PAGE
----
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Modern Life Takes a Toll on Our Hearts

An expert describes antidotes to the heart-damaging lifestyle of today's stress-filled world.
By
WebMD Feature
Reviewed by Louise Chang, MD

We all know that eating loads of saturated fat and leading a sedentary lifestyle can be damaging to our hearts, but today's supercharged lifestyle replete with BlackBerries, cell phones, sky-high mortgage payments, and seven-day work weeks can also wreak havoc on our hearts.

WebMD spoke with Mimi Guarneri, MD, the founder and medical director of the Scripps Center for Integrative Medicine in La Jolla, Calif., and the author of The Heart Speaks: A Cardiologist Reveals the Secret Language of Healing, to find out how modern life affects our heart health and what we can do about it before it's too late.

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Here's what we found out:

What aspects of modern life are bad for our hearts?

Everything. The new definition of normal is going to work every day in a car that is not paid for so you can pay for the house that you never get to use because you are always at work. We are stressed out to say the least. Not to be doom and gloom, but this so-called modern life is not conducive to health. Today, people are so focused on mergers and acquisitions and the accumulation of things that the question becomes when is enough, enough. Sometimes our body has to put the brakes on for us with a big heart attack.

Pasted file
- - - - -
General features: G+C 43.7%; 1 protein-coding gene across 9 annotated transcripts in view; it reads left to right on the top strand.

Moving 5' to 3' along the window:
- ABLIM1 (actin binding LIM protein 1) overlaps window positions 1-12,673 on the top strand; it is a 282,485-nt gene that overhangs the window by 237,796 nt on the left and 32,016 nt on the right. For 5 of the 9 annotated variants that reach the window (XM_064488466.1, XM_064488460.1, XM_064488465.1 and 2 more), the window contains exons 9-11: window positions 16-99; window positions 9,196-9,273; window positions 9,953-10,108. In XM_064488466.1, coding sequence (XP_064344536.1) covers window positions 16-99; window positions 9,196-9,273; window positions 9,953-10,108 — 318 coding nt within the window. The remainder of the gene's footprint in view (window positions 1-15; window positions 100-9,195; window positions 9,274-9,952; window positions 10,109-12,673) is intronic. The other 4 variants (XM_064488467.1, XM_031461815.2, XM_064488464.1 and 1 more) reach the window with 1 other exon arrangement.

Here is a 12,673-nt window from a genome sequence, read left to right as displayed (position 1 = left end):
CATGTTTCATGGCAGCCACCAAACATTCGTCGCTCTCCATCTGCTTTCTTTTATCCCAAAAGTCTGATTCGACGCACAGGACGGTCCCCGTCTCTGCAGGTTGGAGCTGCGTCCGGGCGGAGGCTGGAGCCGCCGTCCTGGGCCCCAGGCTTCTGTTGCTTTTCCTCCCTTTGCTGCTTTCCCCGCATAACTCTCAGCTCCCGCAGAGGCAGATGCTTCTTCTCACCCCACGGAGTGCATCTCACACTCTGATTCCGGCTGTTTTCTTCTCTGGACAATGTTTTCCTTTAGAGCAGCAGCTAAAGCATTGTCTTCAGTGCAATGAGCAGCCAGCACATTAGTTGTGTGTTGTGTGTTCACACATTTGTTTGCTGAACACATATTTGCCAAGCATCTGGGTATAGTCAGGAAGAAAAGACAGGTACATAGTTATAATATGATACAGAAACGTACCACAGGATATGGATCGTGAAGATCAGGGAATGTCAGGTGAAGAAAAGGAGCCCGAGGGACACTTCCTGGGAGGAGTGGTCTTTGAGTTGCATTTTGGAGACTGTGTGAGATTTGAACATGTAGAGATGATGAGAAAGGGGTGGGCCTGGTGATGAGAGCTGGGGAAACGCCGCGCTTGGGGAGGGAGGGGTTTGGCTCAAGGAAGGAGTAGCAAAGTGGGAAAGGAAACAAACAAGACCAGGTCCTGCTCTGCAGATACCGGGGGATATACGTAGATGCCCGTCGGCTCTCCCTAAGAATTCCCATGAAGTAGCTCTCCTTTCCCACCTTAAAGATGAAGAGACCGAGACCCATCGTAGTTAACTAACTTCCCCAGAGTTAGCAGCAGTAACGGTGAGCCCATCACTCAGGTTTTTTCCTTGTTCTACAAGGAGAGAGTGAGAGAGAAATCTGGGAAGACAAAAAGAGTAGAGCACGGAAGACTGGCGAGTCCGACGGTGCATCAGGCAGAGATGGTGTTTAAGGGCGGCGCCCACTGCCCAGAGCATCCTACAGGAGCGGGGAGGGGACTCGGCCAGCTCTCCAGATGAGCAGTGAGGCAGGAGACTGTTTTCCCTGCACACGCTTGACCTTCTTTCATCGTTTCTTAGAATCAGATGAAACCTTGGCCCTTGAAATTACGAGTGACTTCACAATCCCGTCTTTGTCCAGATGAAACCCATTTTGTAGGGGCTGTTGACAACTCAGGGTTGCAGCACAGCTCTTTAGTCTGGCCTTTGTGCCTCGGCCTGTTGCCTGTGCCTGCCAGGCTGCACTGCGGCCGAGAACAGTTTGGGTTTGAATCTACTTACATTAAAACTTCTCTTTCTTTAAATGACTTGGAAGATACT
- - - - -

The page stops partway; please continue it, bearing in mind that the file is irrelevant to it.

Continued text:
How is having a BlackBerry bad for the heart?

Today there is constant bombardment with emails, faxes, and BlackBerries.  It's nonstop. We are forced to make split-second decisions because we don't have time to think. It's extremely stressful and as a result, we are flooded with stress hormones. The release of stress hormones like adrenalin and cortisol can increase the risk of having a heart attack.

That's scary. What can we do to prevent this from happening?

Start by thinking about the heart physically, emotionally, and spiritually. Physical care involves choosing the right foods and exercising. That's the easy part. The emotional aspect involves asking yourself if you are stressed, depressed, anxious, or angry. And the deeper, spiritual issue is asking yourself 'who am I [and] what is my purpose?'

If eating right and exercising is the easy part, why don't people do it?

People know how to eat and they know they need to exercise, but they are making poor choices mostly driven by stress and depression. They think: 'I am depressed, so why exercise?' Or: 'I am stressed, so I will have four martinis.'

Do cholesterol and blood pressure still count?

Yes, but it's not just enough to know your total cholesterol numbers. We want to know much more advanced things, such as what kind of good or bad cholesterol and whether or not certain inflammatory blood markers are elevated. We also want to know if this person is stressed, angry, or depressed and how they are living their life.

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